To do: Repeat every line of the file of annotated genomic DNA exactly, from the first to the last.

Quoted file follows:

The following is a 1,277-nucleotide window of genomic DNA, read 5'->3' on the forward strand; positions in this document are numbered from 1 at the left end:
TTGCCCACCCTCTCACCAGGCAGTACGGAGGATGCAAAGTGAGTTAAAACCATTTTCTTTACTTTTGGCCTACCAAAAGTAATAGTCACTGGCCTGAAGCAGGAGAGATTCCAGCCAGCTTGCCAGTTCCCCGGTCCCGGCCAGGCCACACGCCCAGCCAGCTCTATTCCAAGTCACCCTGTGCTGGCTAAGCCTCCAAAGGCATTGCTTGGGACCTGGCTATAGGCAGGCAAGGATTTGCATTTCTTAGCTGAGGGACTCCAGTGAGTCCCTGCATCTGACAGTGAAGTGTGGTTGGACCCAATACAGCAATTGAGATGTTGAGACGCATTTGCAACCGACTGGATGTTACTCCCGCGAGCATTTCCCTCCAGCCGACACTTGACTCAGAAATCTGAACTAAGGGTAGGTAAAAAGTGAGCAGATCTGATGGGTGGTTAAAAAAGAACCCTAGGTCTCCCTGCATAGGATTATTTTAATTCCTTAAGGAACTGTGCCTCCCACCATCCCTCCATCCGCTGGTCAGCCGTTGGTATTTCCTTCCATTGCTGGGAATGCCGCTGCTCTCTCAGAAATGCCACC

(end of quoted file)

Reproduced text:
The following is a 1,277-nucleotide window of genomic DNA, read 5'->3' on the forward strand; positions in this document are numbered from 1 at the left end:
TTGCCCACCCTCTCACCAGGCAGTACGGAGGATGCAAAGTGAGTTAAAACCATTTTCTTTACTTTTGGCCTACCAAAAGTAATAGTCACTGGCCTGAAGCAGGAGAGATTCCAGCCAGCTTGCCAGTTCCCCGGTCCCGGCCAGGCCACACGCCCAGCCAGCTCTATTCCAAGTCACCCTGTGCTGGCTAAGCCTCCAAAGGCATTGCTTGGGACCTGGCTATAGGCAGGCAAGGATTTGCATTTCTTAGCTGAGGGACTCCAGTGAGTCCCTGCATCTGACAGTGAAGTGTGGTTGGACCCAATACAGCAATTGAGATGTTGAGACGCATTTGCAACCGACTGGATGTTACTCCCGCGAGCATTTCCCTCCAGCCGACACTTGACTCAGAAATCTGAACTAAGGGTAGGTAAAAAGTGAGCAGATCTGATGGGTGGTTAAAAAAGAACCCTAGGTCTCCCTGCATAGGATTATTTTAATTCCTTAAGGAACTGTGCCTCCCACCATCCCTCCATCCGCTGGTCAGCCGTTGGTATTTCCTTCCATTGCTGGGAATGCCGCTGCTCTCTCAGAAATGCCACC